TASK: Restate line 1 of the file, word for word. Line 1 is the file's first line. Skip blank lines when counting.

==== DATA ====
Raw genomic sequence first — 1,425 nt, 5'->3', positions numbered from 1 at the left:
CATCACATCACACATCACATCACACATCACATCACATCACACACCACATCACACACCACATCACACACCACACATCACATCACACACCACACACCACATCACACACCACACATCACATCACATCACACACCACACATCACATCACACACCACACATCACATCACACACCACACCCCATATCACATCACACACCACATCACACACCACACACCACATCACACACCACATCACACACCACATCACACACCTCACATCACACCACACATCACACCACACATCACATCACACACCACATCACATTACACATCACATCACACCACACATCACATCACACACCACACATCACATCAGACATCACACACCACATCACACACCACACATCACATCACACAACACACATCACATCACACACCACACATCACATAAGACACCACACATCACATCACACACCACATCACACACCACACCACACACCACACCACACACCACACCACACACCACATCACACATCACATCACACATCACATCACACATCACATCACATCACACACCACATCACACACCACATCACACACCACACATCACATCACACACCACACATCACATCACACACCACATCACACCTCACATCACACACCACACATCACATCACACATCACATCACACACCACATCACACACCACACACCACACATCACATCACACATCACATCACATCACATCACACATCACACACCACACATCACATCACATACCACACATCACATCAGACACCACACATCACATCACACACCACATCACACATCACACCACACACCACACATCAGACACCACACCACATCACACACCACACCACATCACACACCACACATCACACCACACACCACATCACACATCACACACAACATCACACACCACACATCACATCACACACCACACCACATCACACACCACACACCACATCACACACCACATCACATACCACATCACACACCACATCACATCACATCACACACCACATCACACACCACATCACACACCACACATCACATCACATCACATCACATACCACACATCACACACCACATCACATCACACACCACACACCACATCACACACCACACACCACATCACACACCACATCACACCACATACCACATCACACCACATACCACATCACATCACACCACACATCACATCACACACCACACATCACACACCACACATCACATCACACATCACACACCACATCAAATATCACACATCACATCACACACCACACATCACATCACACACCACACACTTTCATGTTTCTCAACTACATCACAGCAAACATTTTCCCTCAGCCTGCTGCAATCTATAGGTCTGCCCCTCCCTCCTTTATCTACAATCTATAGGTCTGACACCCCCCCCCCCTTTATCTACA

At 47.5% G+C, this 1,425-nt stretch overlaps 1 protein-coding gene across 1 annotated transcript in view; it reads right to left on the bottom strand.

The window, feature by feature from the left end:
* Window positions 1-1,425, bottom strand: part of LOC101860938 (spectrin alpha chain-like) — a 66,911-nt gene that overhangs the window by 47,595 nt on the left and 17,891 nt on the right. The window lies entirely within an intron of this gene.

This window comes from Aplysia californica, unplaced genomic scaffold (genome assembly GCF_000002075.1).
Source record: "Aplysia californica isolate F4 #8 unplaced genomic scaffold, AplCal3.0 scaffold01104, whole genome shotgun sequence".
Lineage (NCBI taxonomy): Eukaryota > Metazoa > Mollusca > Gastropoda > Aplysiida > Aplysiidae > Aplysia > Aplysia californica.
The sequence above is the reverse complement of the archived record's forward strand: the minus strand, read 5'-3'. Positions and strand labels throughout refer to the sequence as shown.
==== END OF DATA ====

Raw genomic sequence first — 1,425 nt, 5'->3', positions numbered from 1 at the left: